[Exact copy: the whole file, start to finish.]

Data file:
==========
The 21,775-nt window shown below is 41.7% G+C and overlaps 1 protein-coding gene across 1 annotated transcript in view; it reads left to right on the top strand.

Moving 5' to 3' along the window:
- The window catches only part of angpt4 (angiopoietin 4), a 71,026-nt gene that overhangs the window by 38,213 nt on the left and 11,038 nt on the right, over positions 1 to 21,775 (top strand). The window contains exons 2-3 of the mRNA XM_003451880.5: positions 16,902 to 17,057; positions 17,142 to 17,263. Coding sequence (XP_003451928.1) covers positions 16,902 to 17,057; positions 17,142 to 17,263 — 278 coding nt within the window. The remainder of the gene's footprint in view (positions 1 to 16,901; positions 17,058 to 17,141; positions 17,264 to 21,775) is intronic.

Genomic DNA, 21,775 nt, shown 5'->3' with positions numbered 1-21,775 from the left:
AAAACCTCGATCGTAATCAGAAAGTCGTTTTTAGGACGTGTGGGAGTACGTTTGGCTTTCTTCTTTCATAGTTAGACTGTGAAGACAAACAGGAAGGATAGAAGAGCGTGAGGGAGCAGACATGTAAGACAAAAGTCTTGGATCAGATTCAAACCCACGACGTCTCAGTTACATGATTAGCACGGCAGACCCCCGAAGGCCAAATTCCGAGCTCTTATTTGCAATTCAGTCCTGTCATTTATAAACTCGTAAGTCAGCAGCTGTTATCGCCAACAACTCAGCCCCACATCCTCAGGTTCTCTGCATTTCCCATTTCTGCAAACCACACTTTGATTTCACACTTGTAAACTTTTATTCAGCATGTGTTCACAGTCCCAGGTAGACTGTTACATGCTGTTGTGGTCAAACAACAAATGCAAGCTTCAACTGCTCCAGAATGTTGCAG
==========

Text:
The 21,775-nt window shown below is 41.7% G+C and overlaps 1 protein-coding gene across 1 annotated transcript in view; it reads left to right on the top strand.

Moving 5' to 3' along the window:
- The window catches only part of angpt4 (angiopoietin 4), a 71,026-nt gene that overhangs the window by 38,213 nt on the left and 11,038 nt on the right, over positions 1 to 21,775 (top strand). The window contains exons 2-3 of the mRNA XM_003451880.5: positions 16,902 to 17,057; positions 17,142 to 17,263. Coding sequence (XP_003451928.1) covers positions 16,902 to 17,057; positions 17,142 to 17,263 — 278 coding nt within the window. The remainder of the gene's footprint in view (positions 1 to 16,901; positions 17,058 to 17,141; positions 17,264 to 21,775) is intronic.

Genomic DNA, 21,775 nt, shown 5'->3' with positions numbered 1-21,775 from the left:
AAAACCTCGATCGTAATCAGAAAGTCGTTTTTAGGACGTGTGGGAGTACGTTTGGCTTTCTTCTTTCATAGTTAGACTGTGAAGACAAACAGGAAGGATAGAAGAGCGTGAGGGAGCAGACATGTAAGACAAAAGTCTTGGATCAGATTCAAACCCACGACGTCTCAGTTACATGATTAGCACGGCAGACCCCCGAAGGCCAAATTCCGAGCTCTTATTTGCAATTCAGTCCTGTCATTTATAAACTCGTAAGTCAGCAGCTGTTATCGCCAACAACTCAGCCCCACATCCTCAGGTTCTCTGCATTTCCCATTTCTGCAAACCACACTTTGATTTCACACTTGTAAACTTTTATTCAGCATGTGTTCACAGTCCCAGGTAGACTGTTACATGCTGTTGTGGTCAAACAACAAATGCAAGCTTCAACTGCTCCAGAATGTTGCAG